In September 2012, the White House published a presidential first: a recipe for White House beer. White House Honey Brown Ale, and later White House Honey Porter and White House Honey Blonde, were the first beers ever brewed on site, courtesy of Sam Kass, White House assistant chef, and President Barack Obama.
Obama may have been the first president to decree a White House homebrew, but he wasn’t the first to recognize beer’s importance to the United States. That happened nearly 200 years earlier, in 1815, when a man named Joseph Coppinger wrote a letter to Thomas Jefferson begging him to create a brewery to unite the nation.
An English-born brewer who emigrated to New York in 1812, Coppinger wrote Jefferson espousing the importance of a national brewery. He believed it to be in “the best interests of this [c]ountry,” according to a transcription published by the National Historical Publications and Records Commission (NHPRC), “for the purpose of improving, encouraging, and extending the brewing trade of America.”
Jefferson had made his own wine at Monticello; and before him, George Washington brewed and distilled at Mount Vernon. But no head of state had ever brewed beer in Washington, D.C.
Our hero enclosed a plan for the brewing company, along with a treatise he had written on brewing and malting, “The American Practical Brewer and Tanner” (New York, 1815).
In his preface, Coppinger wrote about how a national brewery would benefit tax revenue, and spoke of the “immense fortunes” brewers were making in England, Ireland, and Scotland, as well as beer’s benefits to health. He also heralded modern beer geeks’ favorite herb, hops, saying American farmers “can raise no crop that will pay better than hops.”
Coppinger also touted the benefits of exporting beer, specifically to nations such as the East and West Indies, South America, and “especially to Russia, where ‘good beer is in great demand,’” according to the NHPRC.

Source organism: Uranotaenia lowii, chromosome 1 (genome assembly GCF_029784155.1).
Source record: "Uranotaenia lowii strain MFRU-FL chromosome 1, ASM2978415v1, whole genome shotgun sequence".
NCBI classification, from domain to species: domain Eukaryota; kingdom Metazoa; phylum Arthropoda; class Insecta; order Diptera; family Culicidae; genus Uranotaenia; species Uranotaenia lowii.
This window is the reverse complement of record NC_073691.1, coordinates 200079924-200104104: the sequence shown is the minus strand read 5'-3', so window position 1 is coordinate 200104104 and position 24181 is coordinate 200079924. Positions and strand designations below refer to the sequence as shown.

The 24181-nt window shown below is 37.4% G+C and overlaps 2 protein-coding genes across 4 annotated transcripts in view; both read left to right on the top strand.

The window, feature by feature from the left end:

Coppinger wasn’t necessarily barking up the wrong tree. In addition to making his own wine at Monticello, in the letter he sent Coppinger in reply, Jefferson said he had also been dabbling at homebrewing for his family, under the watchful eye of of “an English brewer of the first order.” He even contacted a bookseller for a copy of Coppinger’s book. But, ultimately, he didn’t take Coppinger up on the proposition, saying he was “too old [and] too fond of quiet to engage in new distant undertakings.”
“I have no doubt, either in a moral or economical view, of the desirableness to introduce a taste for malt liquors instead of that for ardent spirits,” Jefferson wrote. However, he said, “the difficulty is in changing the public taste [and] habit.” Jefferson said the beer business had already been introduced in every state, and didn’t need federal encouragement. “I do not think it a case where a company need form itself on patriotic principles meerly [sic] because there is a sufficiency of private capital which would embark itself in the business if there were a demand,” Jefferson wrote.
Flash forward to the present, and demand has skyrocketed. We may not have that national brewery, but there are several breweries in Washington, D.C., and close to 7,000 breweries nationwide, the majority of which are independent.
Today, we raise a glass to Coppinger and his brewery dreams. Like him, we hope a steady flow of homegrown beer will help bring us all together.